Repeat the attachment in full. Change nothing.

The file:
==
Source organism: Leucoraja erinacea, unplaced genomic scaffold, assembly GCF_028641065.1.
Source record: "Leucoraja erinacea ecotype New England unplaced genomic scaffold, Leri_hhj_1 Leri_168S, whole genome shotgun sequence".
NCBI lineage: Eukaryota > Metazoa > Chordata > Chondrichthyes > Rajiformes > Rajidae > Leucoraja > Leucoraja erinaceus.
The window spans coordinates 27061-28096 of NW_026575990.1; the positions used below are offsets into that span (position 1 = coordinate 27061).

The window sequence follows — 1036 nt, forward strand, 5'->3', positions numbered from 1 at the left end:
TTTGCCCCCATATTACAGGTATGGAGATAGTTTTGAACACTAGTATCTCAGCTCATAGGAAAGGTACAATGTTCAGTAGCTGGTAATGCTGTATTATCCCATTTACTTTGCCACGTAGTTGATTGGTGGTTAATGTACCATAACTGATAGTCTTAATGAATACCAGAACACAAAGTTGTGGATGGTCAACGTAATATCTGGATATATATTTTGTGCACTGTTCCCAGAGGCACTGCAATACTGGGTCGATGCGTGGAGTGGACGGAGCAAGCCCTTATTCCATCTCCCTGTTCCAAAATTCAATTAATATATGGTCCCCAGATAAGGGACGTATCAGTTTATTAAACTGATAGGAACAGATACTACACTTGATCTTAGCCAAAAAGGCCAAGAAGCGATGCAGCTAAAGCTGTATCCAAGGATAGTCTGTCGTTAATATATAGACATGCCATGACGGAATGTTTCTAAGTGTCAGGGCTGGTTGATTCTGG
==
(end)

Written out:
Source organism: Leucoraja erinacea, unplaced genomic scaffold, assembly GCF_028641065.1.
Source record: "Leucoraja erinacea ecotype New England unplaced genomic scaffold, Leri_hhj_1 Leri_168S, whole genome shotgun sequence".
NCBI lineage: Eukaryota > Metazoa > Chordata > Chondrichthyes > Rajiformes > Rajidae > Leucoraja > Leucoraja erinaceus.
The window spans coordinates 27061-28096 of NW_026575990.1; the positions used below are offsets into that span (position 1 = coordinate 27061).

The window sequence follows — 1036 nt, forward strand, 5'->3', positions numbered from 1 at the left end:
TTTGCCCCCATATTACAGGTATGGAGATAGTTTTGAACACTAGTATCTCAGCTCATAGGAAAGGTACAATGTTCAGTAGCTGGTAATGCTGTATTATCCCATTTACTTTGCCACGTAGTTGATTGGTGGTTAATGTACCATAACTGATAGTCTTAATGAATACCAGAACACAAAGTTGTGGATGGTCAACGTAATATCTGGATATATATTTTGTGCACTGTTCCCAGAGGCACTGCAATACTGGGTCGATGCGTGGAGTGGACGGAGCAAGCCCTTATTCCATCTCCCTGTTCCAAAATTCAATTAATATATGGTCCCCAGATAAGGGACGTATCAGTTTATTAAACTGATAGGAACAGATACTACACTTGATCTTAGCCAAAAAGGCCAAGAAGCGATGCAGCTAAAGCTGTATCCAAGGATAGTCTGTCGTTAATATATAGACATGCCATGACGGAATGTTTCTAAGTGTCAGGGCTGGTTGATTCTGG